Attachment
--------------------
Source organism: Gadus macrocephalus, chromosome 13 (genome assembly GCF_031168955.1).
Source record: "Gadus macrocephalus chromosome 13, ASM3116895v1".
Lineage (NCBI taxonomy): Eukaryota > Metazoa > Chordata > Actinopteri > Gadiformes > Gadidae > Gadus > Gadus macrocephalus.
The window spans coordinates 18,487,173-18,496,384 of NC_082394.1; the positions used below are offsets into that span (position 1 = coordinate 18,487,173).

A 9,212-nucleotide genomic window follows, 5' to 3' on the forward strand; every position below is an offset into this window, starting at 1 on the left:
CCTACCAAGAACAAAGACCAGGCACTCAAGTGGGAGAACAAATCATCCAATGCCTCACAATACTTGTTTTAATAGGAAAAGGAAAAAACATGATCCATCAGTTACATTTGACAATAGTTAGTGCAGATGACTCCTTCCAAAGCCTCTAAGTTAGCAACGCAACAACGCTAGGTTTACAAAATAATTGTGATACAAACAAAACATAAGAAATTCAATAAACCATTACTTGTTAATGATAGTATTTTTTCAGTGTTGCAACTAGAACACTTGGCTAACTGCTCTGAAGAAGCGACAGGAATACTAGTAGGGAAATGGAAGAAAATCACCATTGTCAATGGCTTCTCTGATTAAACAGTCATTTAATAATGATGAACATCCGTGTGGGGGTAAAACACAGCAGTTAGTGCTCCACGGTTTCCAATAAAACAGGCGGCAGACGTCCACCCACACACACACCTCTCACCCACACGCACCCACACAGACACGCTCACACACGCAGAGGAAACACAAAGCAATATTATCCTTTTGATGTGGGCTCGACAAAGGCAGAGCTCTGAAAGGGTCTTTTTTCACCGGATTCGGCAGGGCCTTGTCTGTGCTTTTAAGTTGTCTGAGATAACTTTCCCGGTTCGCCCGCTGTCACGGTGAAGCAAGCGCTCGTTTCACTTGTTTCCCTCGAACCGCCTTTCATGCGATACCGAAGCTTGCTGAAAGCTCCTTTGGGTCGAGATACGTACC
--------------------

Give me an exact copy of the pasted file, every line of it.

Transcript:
Source organism: Gadus macrocephalus, chromosome 13 (genome assembly GCF_031168955.1).
Source record: "Gadus macrocephalus chromosome 13, ASM3116895v1".
Lineage (NCBI taxonomy): Eukaryota > Metazoa > Chordata > Actinopteri > Gadiformes > Gadidae > Gadus > Gadus macrocephalus.
The window spans coordinates 18,487,173-18,496,384 of NC_082394.1; the positions used below are offsets into that span (position 1 = coordinate 18,487,173).

A 9,212-nucleotide genomic window follows, 5' to 3' on the forward strand; every position below is an offset into this window, starting at 1 on the left:
CCTACCAAGAACAAAGACCAGGCACTCAAGTGGGAGAACAAATCATCCAATGCCTCACAATACTTGTTTTAATAGGAAAAGGAAAAAACATGATCCATCAGTTACATTTGACAATAGTTAGTGCAGATGACTCCTTCCAAAGCCTCTAAGTTAGCAACGCAACAACGCTAGGTTTACAAAATAATTGTGATACAAACAAAACATAAGAAATTCAATAAACCATTACTTGTTAATGATAGTATTTTTTCAGTGTTGCAACTAGAACACTTGGCTAACTGCTCTGAAGAAGCGACAGGAATACTAGTAGGGAAATGGAAGAAAATCACCATTGTCAATGGCTTCTCTGATTAAACAGTCATTTAATAATGATGAACATCCGTGTGGGGGTAAAACACAGCAGTTAGTGCTCCACGGTTTCCAATAAAACAGGCGGCAGACGTCCACCCACACACACACCTCTCACCCACACGCACCCACACAGACACGCTCACACACGCAGAGGAAACACAAAGCAATATTATCCTTTTGATGTGGGCTCGACAAAGGCAGAGCTCTGAAAGGGTCTTTTTTCACCGGATTCGGCAGGGCCTTGTCTGTGCTTTTAAGTTGTCTGAGATAACTTTCCCGGTTCGCCCGCTGTCACGGTGAAGCAAGCGCTCGTTTCACTTGTTTCCCTCGAACCGCCTTTCATGCGATACCGAAGCTTGCTGAAAGCTCCTTTGGGTCGAGATACGTACC